The Algona Republican from Algona, Iowa on October 24, 1894 · Page 7
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The Algona Republican from Algona, Iowa · Page 7

Algona, Iowa
Issue Date:
Wednesday, October 24, 1894
Page 7
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Page 7 article text (OCR)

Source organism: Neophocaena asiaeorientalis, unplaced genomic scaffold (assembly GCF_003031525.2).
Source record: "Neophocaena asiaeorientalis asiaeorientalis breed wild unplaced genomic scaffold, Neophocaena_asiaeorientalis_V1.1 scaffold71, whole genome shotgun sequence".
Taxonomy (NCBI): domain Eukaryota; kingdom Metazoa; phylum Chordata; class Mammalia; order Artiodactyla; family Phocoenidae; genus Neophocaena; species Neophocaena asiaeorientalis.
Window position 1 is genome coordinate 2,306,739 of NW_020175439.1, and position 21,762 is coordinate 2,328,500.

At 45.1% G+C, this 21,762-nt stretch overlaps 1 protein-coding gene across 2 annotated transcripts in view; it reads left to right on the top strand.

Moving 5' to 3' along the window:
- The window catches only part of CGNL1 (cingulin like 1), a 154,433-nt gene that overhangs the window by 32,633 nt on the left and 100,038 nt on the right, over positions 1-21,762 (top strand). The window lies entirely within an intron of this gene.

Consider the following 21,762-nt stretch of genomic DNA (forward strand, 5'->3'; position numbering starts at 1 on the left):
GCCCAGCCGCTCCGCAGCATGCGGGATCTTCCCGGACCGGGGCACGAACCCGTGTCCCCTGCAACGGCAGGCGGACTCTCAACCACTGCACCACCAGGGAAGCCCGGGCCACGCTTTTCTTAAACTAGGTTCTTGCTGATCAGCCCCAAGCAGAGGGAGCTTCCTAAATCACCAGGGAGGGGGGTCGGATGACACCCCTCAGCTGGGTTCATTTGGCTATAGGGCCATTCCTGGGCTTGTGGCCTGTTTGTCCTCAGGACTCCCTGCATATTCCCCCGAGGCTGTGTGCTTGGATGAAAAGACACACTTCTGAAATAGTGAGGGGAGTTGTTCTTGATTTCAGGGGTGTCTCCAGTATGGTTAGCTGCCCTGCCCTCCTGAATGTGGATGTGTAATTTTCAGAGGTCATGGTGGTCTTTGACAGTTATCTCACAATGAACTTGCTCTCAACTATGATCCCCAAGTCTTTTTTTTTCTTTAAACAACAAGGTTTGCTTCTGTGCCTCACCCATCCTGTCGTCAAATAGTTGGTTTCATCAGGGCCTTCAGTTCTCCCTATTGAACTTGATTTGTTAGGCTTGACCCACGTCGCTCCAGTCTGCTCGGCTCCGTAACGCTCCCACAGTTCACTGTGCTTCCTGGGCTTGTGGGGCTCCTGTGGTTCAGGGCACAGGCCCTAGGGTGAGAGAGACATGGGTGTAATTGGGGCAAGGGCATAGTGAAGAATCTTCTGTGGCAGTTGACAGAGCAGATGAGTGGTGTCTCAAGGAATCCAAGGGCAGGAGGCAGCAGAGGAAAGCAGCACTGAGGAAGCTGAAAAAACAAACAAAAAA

h IOWA, WEDNESDAY, OCT. V/Atfett fa ifae sltt&y bod of &limfsh mere tfS root had humble birth, And the slender atom that upward grew WfiS cbarsfe of fliier, dull of hue, With naug&t Of grace or worth. Vh& jroldflsti that floated hear Saw alone the vul ;«? stem. •She clumsy turtl« puddled by, Ir'he water snake with lidleas eye- It Was only a weed *to thsm. Jjtitthe buttorfl/ and honey beo, ¥he sun and skir nnd air, *they marked Hi heart of virgin <?old Jjfi the sntln loaves of spotless fold, And its odor rL-h and rare. So the fragrant soul in It? f urlty, To sordid life tied down, Mny bloom to heaven and no man lend*, Seein? tiie coarse, vile ^tein below, How God hath seen the crown —James Jeffrey Roche. A Passive Crime, BY CHAPTEiHtl— "Mrs. Neville, an unaccountable pang at her heart, pressed all her remaining biscuits into the baby's hands; told the woman to call upon her next day; heard next day the child was an orphan,' and the end of it was, took her to her house and heart, to the intense disgust of numerous nieces and nephews, who had looked on Mrs. Neville as their joint prey. There you have the whole history, I believe." "It's a very strange story; she must have seen a great many pretty children besides this particular one. Why did she choose her?" "Fancied she saw in her some resemblance to a doad sister, that was very fondly and oven extravagantly regretted—your aunt, Mrs. Penruddock, I suppose, as she hadn't another sister that I ever heard of." "If she—the young lady above—is like Mrs. Neville's sister, Mrs. Neville must bo very unliko her own people," says the young man, slowly. "Yet, strange to say, that girl is most absurdly like a portrait of Mrs. Peuruddock that hangs in the small drawing room in South Audloy street, where Mrs. Neville lives. Not that there is anything so very remarkable in that; one sees chance resemblances every day.. But you being one of the family, should see this likenesa yourself. "No; I have no recollection ot aunt. My father and she were' always on bad terms with each- other during her lifetime, and there is no picture of her at the castle. The one you mention was sent to Mrs. Neville at her death. I- have been so much abroad that I am quite a stranger to the Wynters and all their set. You know Mrs. Neville P" "Intimately; and Beauty, too," with an amused smile. "And every Tuesday afternoon Beauty gives me a cup of tea with her own fair little hands." "Indeed;" exclaimed Penruddock. '.•Yes,/indeed; you did not think such-bliss could be on this miserable ftfcrth, did you? And sometimes, ,- not {JTten, I take a nice boy, when I find one, and introduce him to Mrs. Neville." "Am I a nice boy?" asked Penruddock, with a laugh. '"Wilding, if you will introduce me to Mrs. Neville." "Am 1 a nice boy?" asked Penruddock, with a laugh. "Wilding if .you will introduce ma to Mrs. Nrville, I shall never forget it for you as long as I livo!" "And a great deal of good that will do me," says Wilding, mildly. "However, I consent, and on Tuesday you shall make your bow to Mrs. Neville, and worship at Beauty's shrine." "Oh, thank you, my dear fellow, thank^you!" CHAPTER IV. In the Row. i All yesterday the rain fell heavily. Not in quiet showers, but with a steady downpour that' drenched the world, rendering the park a lonely wilderness, and the Kide deserted. To-day the sun, as though weary of yesterday's inaction, is out again, ' .going his busy round, and casting Jjis rich beams on rich and poor, simple and wise, alike. The Row is •crowded—filled to overflowing with the gaily dressed throng that has come out to bask in the glad warmth [ .p,nd sunshine, and ravel in the sense ~ i of well-being engendered by the soft,ness and sweetness of the rushing it- - ' The occupants of the chair geem drowsily inclined, and answer in ,$pft,.'m,pjjos}|llables those with, ener- ~ gy" &ufRq.lgn't t9 question them. One •old lady, u,Bminlf ft l pf the carriages that pass &n4, rapasg incessantly, ftaa fallen into a sp.u.njfl, and refresh- 1ng slurobev, jn.a'ae Bmsjeal by snpres low but deep. The Yfrj t U»ung.ej'tf ,o,n the railing haYfS STOWS' gi|fjit, §s tbPUg'h speech-WftS iFjjsgn V,e, Cation. nottQ be born 0 ! themselves with beauty that j§ oavried by ftje tide e| fe^icm ebbs and dark gi'fl.ea vietoHft, e^q by two. ft.a4 flat j&t §U $o.t §0 mn<$ t&t yipjoria, as Mrs, fe'eyiliei fa W^Qm, it • " ift ,• i. hod, Mrs. Neville be6kons the youhf man to her side. It is quite a month since that night at the opera, where Penruddock first saw Maud Neville — a month full of growing hopes and disheartening fears. At first, Mrs. Neville had been adverse to the acquaintance altogether, bearing a strange grudge to the very name of Penruddock, as she held it responsible for all the ills that had befallen her beloved sister. She had scolied Wilding itt her harmless fashion as severely as she could scold anyone for having brought one of '-those people," as she termed them, within her doors, more especially the boy who had succeeded to the property that should by right have belonged to the little Hilda, her dead sister's only child. , But time and Dick Penruddock' s Charm of manner 'had conquered prejudice and vague suspicion; and Mrs, Neville, after many days, acknowledged even to herself that she liked the young man— nay, almost loved him, itt spite of his name and parentage, dust now he comes gladly up to the side of the victoria and takes her hand, and beams Upon her, and then glances past her to accept with gratitude the alow bow and very faint smile of recognition that Miss Neville is so condescending as to bestow upon him. 1 'Such a chance to see you in this confusion l" says Mrs. Neville, kindly. "And can you come and dine tonight? It is short notice, of course, for such a fashionable boy us you are; but I really want you, and you must come." "If you really want mo, I shall of course come — your wishes are commands not to be disputed," says Penruddock, after a second's hesitation. wherein ho has decided on telling a great fib to the other people with whom he is in duty bound to pass his evening. "But your dance — " "Is later on — yes. But I have two or three old friends coming to dine, and they are very charming of course and I quite love them, you will understand; but old friends, as a rule, are just the least little bit tedious sometimes, don't you think? And I want you to help me with them. I. may depend upon you?" "You may, indeed. " "Ah, so Maud "said," says Mrs. Neville, with a faint sigh of 'relief. "Did Miss Neville say that? I did not dare to believe that she had so good an opinion of me. To be considered worthy of trust is a very great compliment indeed, "says Dick, glancing past Mrs. Neville again, to gaae somewhat wistfully at tlie owner of the cream-colored hat. But she, beyond the first slight recognition and somewhat haughty inclination of her small head, has taken not the slightest notice of him. "Have you* seen the princess yet, Miss Neville?" asks Penruddock at length, in despair, filled with a sudden determination to make her speak; and to compel her large, thoughtful eyes to meet his own, if only for a single instant. Rather nice, her ponies, don't you think?" "Not bred so highly as Mrs. Cabbe's, nor so perfect in any, way," returns Miss Neville, unsympathetically, letting her eyes rest upon him for a very brief moment, and making him a present of a grave, pleasant, but cold little smile. Penruddock is piqued, almost angry. Already he has learned the value of position, money, the world's adulation; yet this girl alone treats him with open coldness and something that borders on positive avoidance, though she is utterly without position, and only indebted to the popularity Mrs. Neville enjoys with both sexes for lier admittance into society. 4 Two or three men coming up to the victoria at this moment stay to speak to its oc- cupants.ancl toall'Miss Neville gives the same cold greeting, the same frigid, but undeniably entrancing smile, A tall, dark man, pushing his way through the others, makes his bow to Mrs. Neville, and then raises his •hat deferentially to the beauty of the hour. Maud' acknowledges his presence with a salutation that is certainly somewhat colder th an those accorded to the others to-day. «»How full the Row is this afternoon!' says Mrs, Neville, genially, who has made the sume remark to a}l the others straight through. His its'" says Captain Saumarez, the now'oomer, "Heally, i daye say; but onge 1 had caught sight of your unappv pachable ( ponies I could -gee nothing else, Jt ssejns too much Iwok, to ineet you this afternoon with, the certainty of meeting yen again this evening, Thanks so rouoh fpr the q,ardj May I venture to hope fop ope ' dance tP* njgjit, Miss Neyille?— QP qlo I, as usual, ask too lat,e?" late. Every cianee is I am indeed Q denying that! aU? j| JJQQV dance?" jny To encourage iibrg&tfulneSflphc-jld be 1 ono of our greatest aims. Unit to return to our first discussion, 1 am indeed the unhappiest of Saen. Is there no hope that you will change your mind and lot me live in tho-ex* pectation of being favored with one Waltz?" "I can 'iffe! 1 you no such hope,'' returns she, with so much pointed decision in her voice and expression that Saumarez, turning sharply on his heel, takes off his hat with a frowning brow and somewhat vindictive glance* and the next minute has disappeared among the crowd. There is a slight but perceptible pause after he has gone. The other men have melted away before this and only Penruddock remains. About a weok ago, Miss Neville had almost promised him a waltz as to this particular dance, but doubtless she has by this time forgotten all about such a promise, and has given the waltz in question to some more favorer! individual. ' Cut at this moment Miss Neville sess fit to join in the conversation. She turns her head slowly, and letting her handsome eyes meet Penruddock's, chains him to the spot by the. very power of their beauty. "Then I suppose I am at liberty to give away that third waltz that I promised you at Lady Kyecroft's'P" she asks, slowly, without removing her gaze. "You remember it? I thought perhaps you had forgotten," says Penruddock, eagerly. "No, do not give it away. Dear Mrs. Neville, do not think me unstable, or fickle, or anything that way, but the fact is, nothing on earth could keep me from your dance to-night." He flushes a dark red, laughs a little, raises his hat, and, as though unable to longer endure the rather mischievous smile in Miss Neville's blue eyes, boats a hasty retreat. "He is a clear boy—quite charming," says Mrs. Neville, who is feeling puzzled, "but certainly a little vague. So very unlike his father, who was the most unpleasantly matter-of-fact person I ever met. What were you saying to Captain Sauma- roz, MaudieP I saw that you were talking to him, but you did not seem very genial, either of you." "He is very, distasteful to me," says Maud, quickly. "I don't know what it is, auntie, but I feel a horror—a hatred of that man. His manner toward me is insolent to a degree. It is as though ho would compel me, against my will, to be civil to him, and I never shall!" concludes Miss' Neville, between her little,' white, even teeth. "I don't think I care much about him myself," says Mrs. Neville. "He always seems to mo to. be something of an adventurer; and, besides, he is a friend of \ all the Penruddocks, and, except Dick, I never liked any of of them. Not that he is much of a friend there either, as he never speaks of them, and even if drawn into conversation about Dick's father, as a rule, says something disparaging. But he has money, and is received everywhere; and 1 really think, my dear child, he is very devoted to you." "Oh,-" do not, pray, try to make him even more detestable in my sight than he is already," says Maud with a shiver that may mean disgust. , "Oh, no! Of course I meant nothing. And he'is the last man I should care to see you married to. But some time or other you inugt make a selection—you can but kno r y that—and I am always thinking for you, indeed I am. Dick Peuruddock is very much in love with you, I really believe, though you always deny it." "I deny it because I think he ig not. I hope with all my heart and soul that he is not," says Maucl.witli sudden and unlocked for energy. All the color has fled from hei cheeks and her lips tremble slightly. [TO BE CONTINUED,] Not Quito Perfect. The boy had applied for a job in 3 wholesale house and was about tiv get it when a thought seemed to strike the employer, "Can you .whistle 'Daisy Bell?' ho inquired, "Yes, sjv, 11 responded the boy, "And 'After the Ball?'" "Yes, sir," "And -Ta-ra? 1 » "Yes, 'sir," "And 'Two Wttle Girls P'» . "Yes, sir," "Weil—" «»Hoid on," interrupted, the boy, fearful of results; yyou don't expeot a, bpy pf my size not to have n° bad habits at all, dp yovi?" fle \va§ &Jven tbe plaeo on tion, FAM AND tt 014 you, "Twelve ye»pg " iv, ape wy small fpf y wv 16 ysUP »»Jo.b,nny S OB Ma&frittea ftpfeWW J9flt , . , , ,, gu?ss§4 it fey ypjw sis* " We, 0| gw j}| feiS' \Q& -'H*'''"'^ ; r\r^v^^ , ,,if; % ^jl^^^^^P^fl)-'^ *£? !A,naI. _T*r .ita.r.nan^'na r>*nra> ririaf.^.^«ho*v , l&AttERS OP INffeRESf f€> AGRICULTURALISTS, Adra* frp to bate Mints About Cultivation of the Soil and Yield* ThttimsA** Horticulture Viticulture «*4 floti- imitnre. Kind of Morse to M. Butter worth, speaking at a Mis- $6uri convention, said: The question of the day is what kind of horse to breed. So long as American farmers find stock raising the chief reliance) draft horse breeding must be the inost profitable and substantial branch of agriculture. So long as the cities and factories continue to grow, so long Will the demand for good draft horses Continue, and good prices be Maintained in all the leading markets of the World. While many farmers con-' tent themselves with using small scrub horses on the farm, it does not pay to raise them; better raise a big high* grade colt that will at maturity Sell for enough to buy two little horses. The farmer that will content himself with only small horses to do the farm Work generally breeds to a cheap borse and raises a cheap colt, while the more enterprising farmer breeds to the best imported horse available, and raises a colt to be proud of, that grows i rapidly, and when 2 years Old is so well matured that he can Work enough to pay his board, and< When 3 years old, drive to town with a load, and he can take a load that is a load. The horse buyers are continually asking your price for that horse, while the farmer driving the little scrub never is asked such questions. But it pays to keep these big .grades until they are 4 or 5 years old to thoroughly mature and harden them for the city work. The dealers who are eager to buy our young draft grades have them matured further east and double their profit. It pays our western farmers to keep them to maturity. Few farmers can afford the luxury of a non-producing team of geldings or mules that can not breed. Many of our western farmers find the draft mares the most profitable and the most practical farm team for heavy plowing with a big plow, for hauling all our heavy farm machinery, for taking large loads of grain to market and large loads of manure to the fields, and when once we use them on the farm we will never do without them. Some here may say they are too big and clumsy and too slow for them. The model draft horse is not clumsy or slow; the American draft horse is not bred on that line; as to size, we want all the size we can get; there will be, in spite of our best efforts, too many small horses. We must have better mares to raise the better class of extra heavy draft and coach horses for the city markets. Grade up as fast as possible, keep all the good mares and they will breed better with each additional cross; breed to the best of sires and you will have the best colts. Then you will take better care of them, and best of all, get the best prices. You will not have to hunt a buyer or sell on time. If Prance, with her, 3,000,003 horses, has increased her exportation from 10,000 in 1880 to 30,000 in 1839. what might we do in ten years with our 14,000,000 horses if-they were only the right kind, if they only had the size for the foreign markets, Our export of horses last year was less than four thousand head; let the good work of improvement go on until American horses are the equal of the horses of any European country, and good enough to suit the best markets of the world. Blindness Among- Horses. It has been stated that blindness is more prevalent among horses ia America than among those of other countries. If this is the case the causes of the evil should be investigated and removed if possible without delay, It is the fact that blindness is more prevalent among horses in Ohio than those of any other section of the country, says the New York World, The qases of blindness are attributed in a great measure to over-feeding, the Ohio horses being notoriously fat. It is a common practice to force the fat upon bprses intended for sale by stuffing them principally with Indian eprn, and keeping them without service' in warm close stables. This method pf feeding sppn fattens, a hprse, but at the safoe time its digestive f uoetipns are injured by the treatment, It r is now Relieved that blindness can be trao§dvtp a sympathetic rel^tipn b,e* twegn disorder pf the digestive apd, the brain, and that tfce- latter the pptio bepprnjes. diseased &nd ends, jn ing tte Titian? Blindness is. aJsp fr§* queasy transmitted, to the pffgpying,, »»4 ttmi»» evil, ftrst originating' ,in dj6eate,'&JgQ Safest by UPFIfi*", |8 J8 weU' known; ajsp, pro,* travels. These ate the ptintipftl ideas advanced by most veterinarians f e- specting- the cause of prevalent horse blindness in our country and a mode of arresting the spf-ead of the evil. There are some other causes of this disease which appear more evident, any of which are perfectly capable of removal Blind horses are more common In cities than in the tufal district?. This is principally caused by bad stables. Many of them ai-e underground cellats, and with few exceptions all stables are too small They do not admit & sufficient quantity of fresh air for ventilation and respiration, and this always tends to injure the health of the animals. Light is as essential to the health of horses as, that of men, and yet most stables are nearly as dark as dungeons. It would be far better for most of the horses in our cities to be kept in open sheds than in the stables commonly provided for them. 1 am also positive that eye* blinds on the harness tend to injure the eyes of horses, and as they are totally useless and unsightly appendages they should be abandoned entirely. The open bridle has become more common, but it should be universal. Tight, close collars, which squeeze the eyes of horses in putting them on, are also very injurious to the eyes of the animals. I have known one case of permanent injury to the eyes of an excellent horse trom this cause. Car' riage and draft horses should be provided with divided collars, secured either at the top or bottom, so that they are not required to be forced over the heads of the animals. The Work of Reaves. In the fall of the year the deciduous trees shed their leaves, the organs by which they derive nutrition from the atmosphere in the form of carbonic acid. During the period of growth each leaf is an active chemical laboratory, drinking in carbonic acid, decomposing it, assimilating the carbon and giving off the superfluous oxygen. This decomposition of the carbonic acid takes place only during the day. Light is essential to the process, and our short winter daj'S do not furnish it in sufficient quantity; moreover, leaves are delicate structures, affording very little protection from cold to the sap circulating through them, and would, consequently, if they remained on the tree, be killed by the first frost, causing a sudden arrest of all the functions of life, and a consequent shock to the system which would almost certainly be destructive of life. The transpiration of plants is a yery active process; the water taken up by the roots carries small quantities of nutritive matter in solution, this is assimilated by the plant, and the water given off by the leaves. An idea of the activity of the process will be gathered from the statement that a sunflower three feet high requires double its own weight of water every twenty-four hours. With a fall of temperature, the roots cease to take up water. The pores of a pumpkin root close at a temperature of 45 degrees Fahrenheit. The leaves continue to transpire, and the plant gradually dies; the leaves -wither for want of moisture and are no longer capable of performing their functions. The fall of the leaves at the beginning of winter is thus necessary to the plant's protection. If they were killed off suddenly by the frost while in the active exercise of their functions the congelation of the large quantity of water circulating through the plant would rupture the tissues and cause death; but the water in circulation having been gradually evaporated at an earlier stage, the plant is in no danger from this cause. M. 0, LA.TTA. in a report to the Whatcom Horticultural society of Washington state, says of propagating and training the currant: In order to obtain the most satisfactory and profitable returns we take cuttings for propagation from bushes that produce the largest amount of good-sized berries, marking them at the time of picking' the fruit for that purpose, and our largest yields are invariably ob' tained in this way, in some instances picking thirteen pounds of fruit from a single stock, as trained in tree form, while under the sam,e cpnditions it would take an average ol three or four of the cherry variety to yield »n equal fimouofc While the currant will bear as much pr more neglect than any other of the edible fruits, yet none of them resppnd so generously to high and tfcpyc-uglx cultivatipn, w?r pay a greater percentage pn care and labor, ( Tb§ plant is a gross f§ed§r will assimilate readily any of tli§ pf the barnyard or bwsr ina* ; it in §»§Uy propagated frpm cuttings pfabPttt eifbt ,in.efce§ m ' from. tb§ fcujb »t a»y fro'm. t&e. , Jailing of th? leaies in late stwflpey until ^e }y'crati'&'t&? spring! we in tbg' iaU awl ^§1 tkejn .winter, covering ,t " &'• ,» Jto frusta _ „ jwftw-l**jtowtopf ,-wto tetimwhttm JO* John W. t)elk, writing !fi Ef says: We hats feesa testing fof time the different kinds of commonly raised oil the t&tm, aad that eommbn foddef 6dtfi id ofte'df tiftl beat for the cows giving mlife. cows do bettef, give mote milk, produce mote bttttef whett led on it during winter than any other kind Wi have tried, and we get Such & IftrfS yield from the ground, as conifrariti with other kinds of roughage, making from seven td eight tons ef the wtf choicest per acre when it ifi cured and housed aa it should be. When it M cut at the fight stage, and properly cured, our coWs even eat the stalks* £3 there is but Very little waste. SGfg* hum is our next preference; it makes an excellent feed for cows in milk, and is one of the best for young cattle. Out 1 cattle will all stay fat and sleek on it, but the ones in milk, whett changed from sorghum roughage tft that of fodder Corn, show & slight increase, both in milk and butter, Hence we recommend fodder corn, in preference to other hay or roughage, for it has been proven to be a fact, here in the south, that sorghum hay could not be excelled by many others for dairy cattle, and some even went so far as to say that it was the best—none excepted. Let that be as it may, our experience has proven to us that the fodder corn produced the greater amount of milk and butter, and that is what we feed and attend to our cows for. It not only proves to be good in winter, but in. the dry, hot weather of late summer* Wnen our pastures are failing, we find that a bundle of fodder corn not only increases the amount of butter, but is eaten with a relish by the cows. It may not produce as much per acre as some, puch as sorghum, cow-peas, etc., but will make more than the major part of our haying plants per acre, besides giving so much more beneficial results. LIQUID MANURE. —It would be well if all practical farmers were to record their experience with liquid manure. This is mine. As a young man I had my tanks, pumps and carts. All through the winter it took a man and horse about two days a week to keep the tanks from overflowing. I always applied the liquid to grass, but seldom found much benefit from its application, save in early spring. I estimated the cost of its application at 10 shillings a week. But the pumps were always getting out of order, the distributor would choke, and the tanks would overflow; so I turned all the rainwater from the house and farm buildings, which had previously gone elsewhere, and every drain that I had on the homestead into the principal tank, and then had a six inch pipe laid to a pasture, down which the liquid manure could run by its own gravity. It then irrigated about one- fourth of an acre,' and produced a wonderful increase of grass on that rood of land. But I found that 100 pounds of guano—it was guano in those days—gave quite as much grass, so I came to the conclusion that the full value of the liquid manure was 10 or 15 shillings, and not the £36 a year it had cost me. Further, it was no trouble beyond drawing out a few furrows upon a fresh piece of land in the autumn. In this district, where we usually have plenty of straw, I much prefer covered yards from which, no liquid can 'escape.— C. S, Bead, in 1 toll's Messenger. THE CABBAGE MAGGOT.—Extensive depredations of this maggot are re-, ported this summer by the market gardeners of Long island. The early cabbage suffered very severely from, them, while the late planted varieties are almost entirely free. It has' lately been learned that the, insect', lives and breeds on the charlock or ' wild mustard and other plants of the mustard family, in the absence of cabbage plants. The omission to grow a crop of cabbages will npt, therefore, ensure a riddance of the insect the > following year, unless at the same time the ground has been kept free of weeds, especially those of,the mustard tribe- One of the best means pf venting the attack of the . . 14 < , f '?. - But this is expensive except in garden operations, on a eroftU mimbejr pf eibs,ta<nc§S for the. but noae really of the 99r»eJl f « ; : -^r^^~^'^^^;^ topUe iWM^ftPtaKPS l^g^^wMm^Mmm &m9&mt -•**..«»• "''" sr-attQB.ff ***"